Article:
An off week


You could say last week was an off week. It started with a really sick kid, and failed pie, and moved slowly downhill toward a shingles diagnosis. For the record, shingles is not fun. The disease is the physical embodiment of the word annoying. And though it’s reached great milestones treating myriad evil diseases, our modern medical machine has no sure-fire cure for annoyance.

I’m trying to work through it the old-fashioned way–with food. I started with pasta slathered in a spinach-garlic sauce, simply because I had over a pound of spinach to use and garlic is a natural disease fighter. I sautéed the spinach until it was perfectly limp, splashed it with cream, and whirled it up with raw cloves until it turned the kind of green that tells you in no uncertain terms that these days, there’s a lot growing outside. I piled it into bowls from the dishware set my parents had when I was growing up. Then somehow, I dropped one. When the bowl shattered, my first instinct was to scoop as much as I could up off the floor, avoiding the little ceramic shards. (Nothing improves shingles like a shredded esophagus, right?)

And so it went. A friend helped me clean up the entire mess, and gathered bowl-free food for our kids. She placed a dish of twirly green noodles in front of me, and snowed it with Parmesan cheese. My child ate three or four bites of his own dinner—a major improvement over the rest of the week—and I ate too, imagining the garlic spreading into each cell, appreciating the combined power of a good dose of spinach and a generous friend.

Last night, my son slept in his own bed for the first time in a week. Today, I simmered up more spaghetti, simple as it gets, gussied it up with the rest of the spinach and garlic sauce, and ate it without dropping the bowl. Today, I’m eating Jill’s kitchen sink cookies with iced coffee and deciding that tomorrow, things will be better.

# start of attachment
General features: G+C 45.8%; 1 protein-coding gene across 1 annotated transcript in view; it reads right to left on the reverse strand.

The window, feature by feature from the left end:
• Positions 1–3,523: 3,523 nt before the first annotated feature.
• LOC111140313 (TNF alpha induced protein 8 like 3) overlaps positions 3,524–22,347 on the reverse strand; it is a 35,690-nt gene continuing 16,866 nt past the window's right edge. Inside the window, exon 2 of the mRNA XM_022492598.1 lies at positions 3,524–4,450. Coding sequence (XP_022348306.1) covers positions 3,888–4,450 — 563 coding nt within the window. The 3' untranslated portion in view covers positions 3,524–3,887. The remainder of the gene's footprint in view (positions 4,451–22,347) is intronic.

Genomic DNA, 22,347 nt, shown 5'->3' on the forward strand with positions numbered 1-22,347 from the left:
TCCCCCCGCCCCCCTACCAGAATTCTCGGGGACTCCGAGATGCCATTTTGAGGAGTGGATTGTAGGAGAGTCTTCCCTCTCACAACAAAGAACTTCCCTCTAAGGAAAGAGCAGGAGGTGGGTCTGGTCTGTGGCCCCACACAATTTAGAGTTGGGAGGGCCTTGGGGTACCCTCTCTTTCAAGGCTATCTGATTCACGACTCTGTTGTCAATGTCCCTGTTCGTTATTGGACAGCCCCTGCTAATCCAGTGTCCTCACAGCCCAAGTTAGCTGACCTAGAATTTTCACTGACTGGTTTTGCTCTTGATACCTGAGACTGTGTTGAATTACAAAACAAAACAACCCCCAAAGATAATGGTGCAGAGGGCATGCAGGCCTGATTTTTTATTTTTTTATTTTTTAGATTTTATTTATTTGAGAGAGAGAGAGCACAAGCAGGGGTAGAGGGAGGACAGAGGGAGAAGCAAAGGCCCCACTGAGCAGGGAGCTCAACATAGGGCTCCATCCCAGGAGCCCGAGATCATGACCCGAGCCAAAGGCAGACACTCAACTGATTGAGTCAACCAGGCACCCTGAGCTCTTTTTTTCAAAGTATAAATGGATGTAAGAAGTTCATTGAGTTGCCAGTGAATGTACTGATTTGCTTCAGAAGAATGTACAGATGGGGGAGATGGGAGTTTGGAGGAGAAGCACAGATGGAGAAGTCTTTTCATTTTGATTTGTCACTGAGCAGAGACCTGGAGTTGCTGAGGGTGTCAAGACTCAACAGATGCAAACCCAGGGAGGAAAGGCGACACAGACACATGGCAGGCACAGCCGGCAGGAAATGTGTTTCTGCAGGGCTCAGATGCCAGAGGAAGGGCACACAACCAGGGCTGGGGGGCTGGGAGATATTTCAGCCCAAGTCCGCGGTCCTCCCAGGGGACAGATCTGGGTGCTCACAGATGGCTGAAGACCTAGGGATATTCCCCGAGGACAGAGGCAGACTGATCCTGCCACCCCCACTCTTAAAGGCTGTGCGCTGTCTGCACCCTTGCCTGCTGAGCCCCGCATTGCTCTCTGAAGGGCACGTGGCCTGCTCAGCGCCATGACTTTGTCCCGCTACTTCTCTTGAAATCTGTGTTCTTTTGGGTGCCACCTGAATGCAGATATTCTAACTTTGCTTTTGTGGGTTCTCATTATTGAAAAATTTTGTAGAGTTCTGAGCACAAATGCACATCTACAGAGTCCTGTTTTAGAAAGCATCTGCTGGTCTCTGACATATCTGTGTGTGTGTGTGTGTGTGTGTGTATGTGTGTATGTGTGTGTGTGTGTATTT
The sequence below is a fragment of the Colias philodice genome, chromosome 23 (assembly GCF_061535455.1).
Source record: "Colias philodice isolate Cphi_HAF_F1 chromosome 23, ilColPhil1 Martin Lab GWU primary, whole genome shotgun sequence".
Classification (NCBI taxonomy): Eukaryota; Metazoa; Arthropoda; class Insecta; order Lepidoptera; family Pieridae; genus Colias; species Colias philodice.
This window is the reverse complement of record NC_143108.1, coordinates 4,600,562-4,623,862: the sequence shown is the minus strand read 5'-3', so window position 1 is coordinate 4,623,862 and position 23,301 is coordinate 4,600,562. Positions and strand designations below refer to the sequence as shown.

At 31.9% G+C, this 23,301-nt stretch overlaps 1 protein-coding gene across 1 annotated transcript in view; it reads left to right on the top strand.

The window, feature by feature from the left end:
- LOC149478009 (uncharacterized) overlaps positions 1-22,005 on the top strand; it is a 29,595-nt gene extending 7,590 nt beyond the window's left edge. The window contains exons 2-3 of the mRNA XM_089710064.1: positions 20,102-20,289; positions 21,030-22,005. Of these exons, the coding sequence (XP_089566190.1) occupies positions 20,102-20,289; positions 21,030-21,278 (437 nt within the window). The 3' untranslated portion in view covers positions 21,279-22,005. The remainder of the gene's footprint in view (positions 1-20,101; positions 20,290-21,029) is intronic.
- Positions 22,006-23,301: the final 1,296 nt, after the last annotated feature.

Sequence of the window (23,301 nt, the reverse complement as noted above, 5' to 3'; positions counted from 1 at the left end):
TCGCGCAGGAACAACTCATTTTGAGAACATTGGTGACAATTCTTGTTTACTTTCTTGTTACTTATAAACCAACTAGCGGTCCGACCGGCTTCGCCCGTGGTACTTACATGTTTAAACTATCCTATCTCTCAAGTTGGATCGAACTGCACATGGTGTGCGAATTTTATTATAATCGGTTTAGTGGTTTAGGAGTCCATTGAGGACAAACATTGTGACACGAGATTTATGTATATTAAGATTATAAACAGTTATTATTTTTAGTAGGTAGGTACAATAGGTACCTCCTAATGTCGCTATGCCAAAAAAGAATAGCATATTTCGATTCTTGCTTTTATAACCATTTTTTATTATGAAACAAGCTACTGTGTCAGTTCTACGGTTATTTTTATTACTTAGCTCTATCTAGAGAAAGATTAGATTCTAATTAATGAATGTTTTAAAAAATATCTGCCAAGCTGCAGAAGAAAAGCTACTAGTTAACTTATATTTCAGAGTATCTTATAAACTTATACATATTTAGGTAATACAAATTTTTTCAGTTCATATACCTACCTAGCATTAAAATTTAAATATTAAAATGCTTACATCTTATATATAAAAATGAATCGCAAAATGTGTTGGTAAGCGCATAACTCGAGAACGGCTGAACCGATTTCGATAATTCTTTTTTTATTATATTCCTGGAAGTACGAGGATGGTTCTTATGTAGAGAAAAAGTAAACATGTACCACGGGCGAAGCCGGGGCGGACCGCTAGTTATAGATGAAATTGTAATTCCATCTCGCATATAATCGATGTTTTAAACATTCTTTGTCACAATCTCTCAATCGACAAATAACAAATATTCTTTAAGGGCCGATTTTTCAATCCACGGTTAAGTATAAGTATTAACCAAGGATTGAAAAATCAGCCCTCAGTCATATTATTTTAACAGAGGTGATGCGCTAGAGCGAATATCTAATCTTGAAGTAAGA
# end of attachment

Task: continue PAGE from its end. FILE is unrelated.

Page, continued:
Spinach and Garlic Spaghetti (PDF)
In Seattle, when things grow, they grow. More than one friend has complained recently about an overabundance of spinach, so I created an answer: sauté it in olive oil until it’s limp, whirl it smooth with fresh chopped garlic, and slather it on hot pasta. With a showering of Parmesan cheese, there’s nothing better—unless you feel like adding chopped toasted pecans.

Time: 15 minutes active time
Makes: 4 servings

3/4 pound spaghetti (or other long pasta)
3 tablespoons olive oil
1 pound baby spinach (stems removed if long)
Salt and freshly ground pepper
2 tablespoons heavy cream
2 or 3 large garlic cloves, smashed
Grated Parmesan cheese, for serving

Bring a large pot of water to boil for the pasta and cook to al dente according to the package directions.

Meanwhile, heat a large skillet over medium heat. Add the olive oil, then the spinach, a little at a time, and cook and stir, adding more spinach as each batch wilts down until all the spinach has been added. Season to taste with salt and pepper, then add the heavy cream and cook until the liquid is almost gone, 5 to 10 minutes.

Transfer the spinach and any remaining liquid to a blender or food processer, add the garlic, and whirl until completely smooth.

When the noodles are done, set aside a bit of the pasta water. Drain the noodles, then toss with the spinach sauce, adding a bit of pasta water, if necessary, to loosen the sauce. Serve immediately, garnished with plenty of cheese.


Filed under recipe

12 responses to “An off week